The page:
The Consequences of Helicopter Money
The Federal Open Market Committee, FOMC, of the Federal Reserve voted on Dec. 14 to raise interest rates 0.25%, as we expected. The vote was unanimous including doves such as Fed governor Lael Brainard.
While the rate hike was fully expected by markets, what was not expected was that the Fed struck a hawkish stance on future rate increases. Prior to the December FOMC meeting, the forecast was for two rate hikes before the end of 2017. On Dec. 14, the Fed signaled its intention to increase interest rates three more times in 2017.
The Fed based this more hawkish view on the fact that labor market conditions continue to improve, and slow but steady progress is being made in meeting the Fed’s inflation targets. As long as labor conditions are satisfactory, and inflation is not too high, the Fed will raise rates at a tempo of 1% per year, more or less, until a “neutral” fed funds rate of about 3.25% is achieved.
The Fed is engaged in this tightening cycle not because the economy is running “hot” (it’s not), but because they are desperate to raise rates enough to cut them again in a future recession. The Fed is behind the curve in this process. The Fed should have raised rates to about 3.25% over the course of 2009 to 2013. But, the Fed missed this entire interest rate cycle, instead engaging in fruitless experiments in quantitative easing or QE.
Unfortunately, the Fed is bent on a rate hike path at the worst possible time. Recent data on retail sales and industrial production were both weak. The super-strong dollar is deflationary at a time when the Fed is still failing to meet its inflation goals. The Fed may end up causing the recession it is trying to prevent. This policy conundrum is the result of eight years of policy manipulation.
In recent decades, the Fed has engaged in a series of policy interventions and market manipulations that have paradoxically left it more powerful even as those interventions left a trail of crashes, collapses and calamities.
This contradiction between Fed omnipotence and Fed incompetence is coming to a head. The new Trump administration will confront the Fed and insist on accountability and rule-based decision making. The confrontation will present enormous risks and opportunities to investors.
The Consequences of Helicopter Money
The image of the Fed printing paper money, and dumping it from helicopters to consumers waiting below who scoop it up and start spending is a popular, but not very informative way to describe helicopter money. In reality, helicopter money is the coordination of fiscal policy and monetary policy in a way designed to provide stimulus to a weak economy and to fight deflation.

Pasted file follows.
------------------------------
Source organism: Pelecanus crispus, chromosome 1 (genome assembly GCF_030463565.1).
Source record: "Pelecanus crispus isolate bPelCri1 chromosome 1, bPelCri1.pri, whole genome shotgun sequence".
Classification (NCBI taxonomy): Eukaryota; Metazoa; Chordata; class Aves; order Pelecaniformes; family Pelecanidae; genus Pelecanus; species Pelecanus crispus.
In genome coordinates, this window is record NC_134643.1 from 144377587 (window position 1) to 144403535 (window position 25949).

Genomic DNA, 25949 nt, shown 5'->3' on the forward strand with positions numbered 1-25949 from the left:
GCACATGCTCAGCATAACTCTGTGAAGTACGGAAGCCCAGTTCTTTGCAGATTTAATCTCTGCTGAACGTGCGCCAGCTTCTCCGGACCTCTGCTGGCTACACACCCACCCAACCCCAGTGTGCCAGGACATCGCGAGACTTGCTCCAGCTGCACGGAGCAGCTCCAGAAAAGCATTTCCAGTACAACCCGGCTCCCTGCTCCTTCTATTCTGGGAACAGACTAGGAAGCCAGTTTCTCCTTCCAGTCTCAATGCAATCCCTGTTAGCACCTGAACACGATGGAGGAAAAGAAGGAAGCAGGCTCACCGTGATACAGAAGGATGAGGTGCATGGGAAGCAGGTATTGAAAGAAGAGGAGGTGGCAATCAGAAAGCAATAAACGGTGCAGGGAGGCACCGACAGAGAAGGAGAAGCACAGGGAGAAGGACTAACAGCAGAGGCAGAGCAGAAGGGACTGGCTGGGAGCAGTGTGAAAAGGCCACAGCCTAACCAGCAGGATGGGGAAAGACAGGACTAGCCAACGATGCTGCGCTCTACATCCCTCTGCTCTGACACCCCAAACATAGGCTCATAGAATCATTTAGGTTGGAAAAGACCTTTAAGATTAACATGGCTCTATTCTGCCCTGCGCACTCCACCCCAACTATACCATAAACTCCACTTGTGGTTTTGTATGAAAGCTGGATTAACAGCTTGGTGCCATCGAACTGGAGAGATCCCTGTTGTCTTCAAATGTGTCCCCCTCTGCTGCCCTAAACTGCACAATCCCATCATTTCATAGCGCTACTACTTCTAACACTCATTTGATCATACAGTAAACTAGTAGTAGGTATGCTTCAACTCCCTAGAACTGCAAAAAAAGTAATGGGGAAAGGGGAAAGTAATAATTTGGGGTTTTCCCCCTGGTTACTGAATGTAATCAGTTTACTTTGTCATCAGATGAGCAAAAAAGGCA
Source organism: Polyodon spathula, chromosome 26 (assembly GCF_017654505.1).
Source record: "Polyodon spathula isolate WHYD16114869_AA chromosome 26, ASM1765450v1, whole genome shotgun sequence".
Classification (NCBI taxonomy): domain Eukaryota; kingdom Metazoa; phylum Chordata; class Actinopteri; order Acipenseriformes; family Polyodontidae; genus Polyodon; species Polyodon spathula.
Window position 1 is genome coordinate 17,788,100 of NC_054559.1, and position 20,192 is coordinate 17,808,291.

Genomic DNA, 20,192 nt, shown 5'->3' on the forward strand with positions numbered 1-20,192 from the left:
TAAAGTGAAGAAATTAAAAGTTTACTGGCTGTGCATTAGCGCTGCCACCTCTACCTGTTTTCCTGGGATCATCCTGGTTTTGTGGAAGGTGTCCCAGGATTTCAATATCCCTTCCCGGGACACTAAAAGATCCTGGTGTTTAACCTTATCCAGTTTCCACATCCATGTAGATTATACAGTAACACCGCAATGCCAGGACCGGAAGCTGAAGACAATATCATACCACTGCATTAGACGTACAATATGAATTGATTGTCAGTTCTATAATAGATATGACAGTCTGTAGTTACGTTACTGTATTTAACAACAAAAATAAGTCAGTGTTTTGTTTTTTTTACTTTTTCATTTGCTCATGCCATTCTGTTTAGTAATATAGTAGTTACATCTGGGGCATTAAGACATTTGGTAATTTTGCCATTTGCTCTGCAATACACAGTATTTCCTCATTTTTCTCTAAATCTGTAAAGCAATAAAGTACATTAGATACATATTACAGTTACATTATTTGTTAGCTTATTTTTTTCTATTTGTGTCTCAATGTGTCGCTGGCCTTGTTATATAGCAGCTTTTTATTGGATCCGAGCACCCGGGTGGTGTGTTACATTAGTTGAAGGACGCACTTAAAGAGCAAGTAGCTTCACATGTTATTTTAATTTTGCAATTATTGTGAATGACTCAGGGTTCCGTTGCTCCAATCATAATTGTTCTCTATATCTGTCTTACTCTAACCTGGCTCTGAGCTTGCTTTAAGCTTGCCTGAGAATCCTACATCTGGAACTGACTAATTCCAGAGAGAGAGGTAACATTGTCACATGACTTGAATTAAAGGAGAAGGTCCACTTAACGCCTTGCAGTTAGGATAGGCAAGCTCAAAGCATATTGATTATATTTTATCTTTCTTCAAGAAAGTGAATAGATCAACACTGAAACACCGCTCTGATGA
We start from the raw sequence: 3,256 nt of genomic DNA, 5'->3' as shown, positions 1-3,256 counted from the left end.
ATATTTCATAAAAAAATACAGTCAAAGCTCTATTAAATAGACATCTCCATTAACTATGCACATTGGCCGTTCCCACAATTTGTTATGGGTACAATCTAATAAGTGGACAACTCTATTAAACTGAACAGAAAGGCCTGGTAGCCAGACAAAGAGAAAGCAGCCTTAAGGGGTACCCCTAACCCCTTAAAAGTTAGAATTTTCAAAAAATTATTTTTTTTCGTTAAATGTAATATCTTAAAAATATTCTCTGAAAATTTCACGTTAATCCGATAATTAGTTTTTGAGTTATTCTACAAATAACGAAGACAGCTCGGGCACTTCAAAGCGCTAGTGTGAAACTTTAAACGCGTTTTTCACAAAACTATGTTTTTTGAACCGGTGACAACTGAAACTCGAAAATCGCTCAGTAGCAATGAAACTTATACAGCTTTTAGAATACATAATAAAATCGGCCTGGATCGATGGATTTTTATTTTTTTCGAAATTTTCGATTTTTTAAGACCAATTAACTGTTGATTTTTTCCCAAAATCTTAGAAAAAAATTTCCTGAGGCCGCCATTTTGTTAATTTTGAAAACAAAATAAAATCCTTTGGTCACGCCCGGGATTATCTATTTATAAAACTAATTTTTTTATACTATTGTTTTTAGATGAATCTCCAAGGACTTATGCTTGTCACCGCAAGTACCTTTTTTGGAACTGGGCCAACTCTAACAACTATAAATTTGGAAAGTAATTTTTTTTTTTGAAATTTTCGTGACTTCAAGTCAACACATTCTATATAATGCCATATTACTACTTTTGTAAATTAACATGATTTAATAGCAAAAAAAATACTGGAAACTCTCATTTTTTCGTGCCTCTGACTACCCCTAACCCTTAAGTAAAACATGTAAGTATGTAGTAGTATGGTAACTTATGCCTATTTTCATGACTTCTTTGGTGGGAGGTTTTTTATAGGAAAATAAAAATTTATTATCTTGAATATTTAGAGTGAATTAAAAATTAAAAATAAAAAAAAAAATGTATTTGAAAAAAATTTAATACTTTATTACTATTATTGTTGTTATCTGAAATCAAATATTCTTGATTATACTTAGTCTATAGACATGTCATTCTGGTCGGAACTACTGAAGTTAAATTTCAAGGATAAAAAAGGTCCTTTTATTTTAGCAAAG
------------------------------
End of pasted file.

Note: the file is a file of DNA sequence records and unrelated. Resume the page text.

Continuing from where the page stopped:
Helicopter money starts with larger deficits caused by higher government spending. This spending is considered to have a multiplier effect. For each dollar of spending, perhaps $1.50 of additional GDP is created since the recipients of the government spending turn around and spend that same money on additional goods and services. The U.S. Treasury finances these larger deficits by borrowing the money in the government bond market.
Normally this added borrowing might raise interest rates. The economic drag from higher rates could cancel out the stimulus of higher spending and render the entire program pointless.
This is where the Fed steps in. The Fed can buy the additional debt from the Treasury with freshly printed money. The Fed also promises to hold these newly purchased Treasury bonds on its balance sheet until maturity.
By printing money to neutralize the impact of more borrowing, the economy gets the benefit of higher spending, without the headwinds of higher interest rates. The result is mildly inflationary offsetting the feared deflation that would trigger helicopter money in the first place.
It’s a neat theory, but it’s full of holes.
The first problem is there may not be much of a multiplier at this stage of the U.S. expansion. The current expansion is 90 months old; quite long by historical standards. It has been a weak expansion, but an expansion nonetheless. The multiplier effect of government spending is strongest at the beginning of an expansion when the economy has more spare capacity in labor and capital.
At this point, the multiplier could actually be less than one. For every dollar of government spending, the economy might only get $0.95 of added GDP; not the best use of borrowed money.
The second problem with helicopter money is there is no assurance that citizens will actually spend the money the government is pushing into the economy. They are just as likely to pay down debt or save any additional income. This is the classic “liquidity trap.” This propensity to save rather than spend is a behavioral issue not easily affected by monetary or fiscal policy.
Finally, there is an invisible but real confidence boundary on the Fed’s balance sheet. After printing $4 trillion in response to the last financial crisis, how much more can the Fed print without risking confidence in the dollar itself? Modern monetary theorists and neo-Keynesians say there is no limit on Fed printing, yet history says otherwise.
Importantly, with so much U.S. government debt in foreign hands, a simple decision by foreign countries to become net sellers of U.S. Treasuries is enough to cause interest rates to rise thus slowing economic growth and increasing U.S. deficits at the same time. If such net selling accelerates, it could lead to a debt-deficit death spiral and a U.S. sovereign debt crisis of the type that have hit Greece and the Eurozone periphery in recent years.
In short, helicopter money, which both Trump and the Fed may desire, could have far less potency and far greater unintended negative consequences than either may expect.